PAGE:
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Bug#727708: multiple init systems - formal resolution proposal - Don't like software, don't use it. Absolutely.

2014-01-30 Thorsten Glaser <tg@mirbsd.de>:
> Matthias Klumpp dixit:
>>2014-01-30 ChaosEsque Team <chaosesqueteam@yahoo.com>:
>>>  [bullshit]
> This was actually *not* bullshit. The delivery of most of the
> content could use some polishing, but the content is a(n inconvenient)
> truth.
>>Wasn't there some kind of a ban applied here?
> Apparently not, but it’s better that way, as the reasoning
> was something along the lines of the messages being off-topic,
> which they are clearly not, so I believe the ban to be in
> error, anyway.
First of all, I am sorry for leaking information and this rather rude
reply - won't happen again. I was just very annoyed yesterday, but a
more polite reply would still have been better (although I still think
the arguments weren't valid)
On thing about the whole "dropping GNOME" and "punishing Lennart/the
systemd team for pushing innovations without caring for how it was
done prevously":
What would be the effecr if we decided to drop GNOME, because it
depends on systemd?
Of course, Debian would have played with it's muscles, but in the end
we would have lost GNOME users, all GNOME developers and many
motivated people involved in taking care of GNOME. GNOME upstream
won't really change, because they test the with-systemd codepath,
which means they are running it. So we would have a great loss without
any gain.
What would happen if we adopted systemd?
We could keep every software running as-it-is on Debian. People would
not notice any issues, because (except for some bugs pending to be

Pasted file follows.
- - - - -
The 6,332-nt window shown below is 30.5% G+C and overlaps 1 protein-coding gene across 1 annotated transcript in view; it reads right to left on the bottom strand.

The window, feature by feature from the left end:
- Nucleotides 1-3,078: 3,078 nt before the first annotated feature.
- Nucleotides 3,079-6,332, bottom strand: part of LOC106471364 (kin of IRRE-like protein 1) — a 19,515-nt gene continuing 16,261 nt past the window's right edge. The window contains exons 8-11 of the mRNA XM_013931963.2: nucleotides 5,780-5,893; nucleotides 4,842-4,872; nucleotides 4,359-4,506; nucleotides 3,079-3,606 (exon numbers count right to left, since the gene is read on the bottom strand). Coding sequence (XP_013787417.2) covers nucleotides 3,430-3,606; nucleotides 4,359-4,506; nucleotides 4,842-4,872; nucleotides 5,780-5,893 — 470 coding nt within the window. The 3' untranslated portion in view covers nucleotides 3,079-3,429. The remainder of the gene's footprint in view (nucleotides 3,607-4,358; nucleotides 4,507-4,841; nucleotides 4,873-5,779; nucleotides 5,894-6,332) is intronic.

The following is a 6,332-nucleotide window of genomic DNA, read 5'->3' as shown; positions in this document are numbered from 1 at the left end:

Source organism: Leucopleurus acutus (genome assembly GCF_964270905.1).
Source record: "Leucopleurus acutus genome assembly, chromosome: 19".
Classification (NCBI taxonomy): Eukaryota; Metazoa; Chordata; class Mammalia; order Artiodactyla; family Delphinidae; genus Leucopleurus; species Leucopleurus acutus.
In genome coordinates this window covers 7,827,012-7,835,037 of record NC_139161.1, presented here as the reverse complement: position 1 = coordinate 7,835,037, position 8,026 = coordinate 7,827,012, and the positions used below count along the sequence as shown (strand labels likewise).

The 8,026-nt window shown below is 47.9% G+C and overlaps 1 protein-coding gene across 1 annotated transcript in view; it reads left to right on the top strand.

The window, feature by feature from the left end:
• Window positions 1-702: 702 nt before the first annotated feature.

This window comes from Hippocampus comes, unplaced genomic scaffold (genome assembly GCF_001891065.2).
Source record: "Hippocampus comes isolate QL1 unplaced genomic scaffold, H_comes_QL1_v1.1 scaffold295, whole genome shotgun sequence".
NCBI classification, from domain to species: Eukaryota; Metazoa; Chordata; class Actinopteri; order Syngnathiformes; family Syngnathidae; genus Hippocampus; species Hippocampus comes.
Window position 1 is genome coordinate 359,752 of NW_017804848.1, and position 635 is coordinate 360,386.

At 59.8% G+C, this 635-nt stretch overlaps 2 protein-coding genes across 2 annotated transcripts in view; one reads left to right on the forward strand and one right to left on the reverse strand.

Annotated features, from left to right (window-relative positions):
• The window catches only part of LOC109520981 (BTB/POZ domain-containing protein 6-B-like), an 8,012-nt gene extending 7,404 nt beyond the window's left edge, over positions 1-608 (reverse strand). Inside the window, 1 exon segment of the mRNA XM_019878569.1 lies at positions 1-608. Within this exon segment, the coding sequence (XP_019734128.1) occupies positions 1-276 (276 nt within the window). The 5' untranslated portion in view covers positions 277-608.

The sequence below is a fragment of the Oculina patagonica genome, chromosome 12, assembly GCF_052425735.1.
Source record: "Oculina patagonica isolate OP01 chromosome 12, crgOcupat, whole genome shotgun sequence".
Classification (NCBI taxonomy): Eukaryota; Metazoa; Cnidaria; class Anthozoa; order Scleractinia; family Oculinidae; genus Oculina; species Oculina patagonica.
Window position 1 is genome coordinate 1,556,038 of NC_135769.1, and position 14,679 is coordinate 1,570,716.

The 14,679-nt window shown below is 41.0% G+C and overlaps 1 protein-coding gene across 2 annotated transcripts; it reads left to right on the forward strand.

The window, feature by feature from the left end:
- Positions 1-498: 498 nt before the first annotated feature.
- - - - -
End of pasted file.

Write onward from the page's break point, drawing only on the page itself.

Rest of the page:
fixed, and the migration phase) a systemd-system does not break
anything for Linux users (ask Arch, Fedora, OpenSUSE, ...). Of course,
there is the kFreeBSD case. But instead of porting away each and every
software from systemd to $other_init, in case of kFreeBSD we would
"just" have to maintain portability patches for applications which
want to run on this architecture. So, less work. For users of
alternative kernels, they could also use sysvinit or anything else,
because existing scripts won't stop working and new ones can be
written which match the underlying alternative kernel (sysvinit is
running on kFreeBSD due to some hacks to make /proc Linux-ish, so this
kind of adaption is already happening).
If we would drop systemd or anything which Lennart created, we would
reject functionality without any technical reason to do so. The
software written by Lennart fixes issues. That's why Wayland uses it
and an X patch is pending, to make some new scenarios with X possible.
People working on these projects are no idiots who add a dependency
"because they can", but because it seems to be the best solution in
order to fix a problem for them. Of course, that could - in theory -
be done differently, but nobody stepped up to write an alternative to
systemd services, so systemd is used.
Not using systemd fixes *none* of the problems, but results in much
more work in future to make stuff work on Debian - so I don't really
consider this to be a viable solution to anything.
All of the above applies to upstart as well, but with the limitation
that in case of using upstart we would still have to make upstart
support systemd features and to carry additional patches to make all
systemd services work well on that system.
In the end: Dropping GNOME or systemd does not fix issues but is only
hiding problems. Ignoring things written by the systemd people which
are adopted by many upstream projects already will harm Debian more
then simply adding them and making them work great (because that's
what distributions should do: make upstream software work well
together), no matter if systemd is running as init or not.
Phew, waaay to much text...

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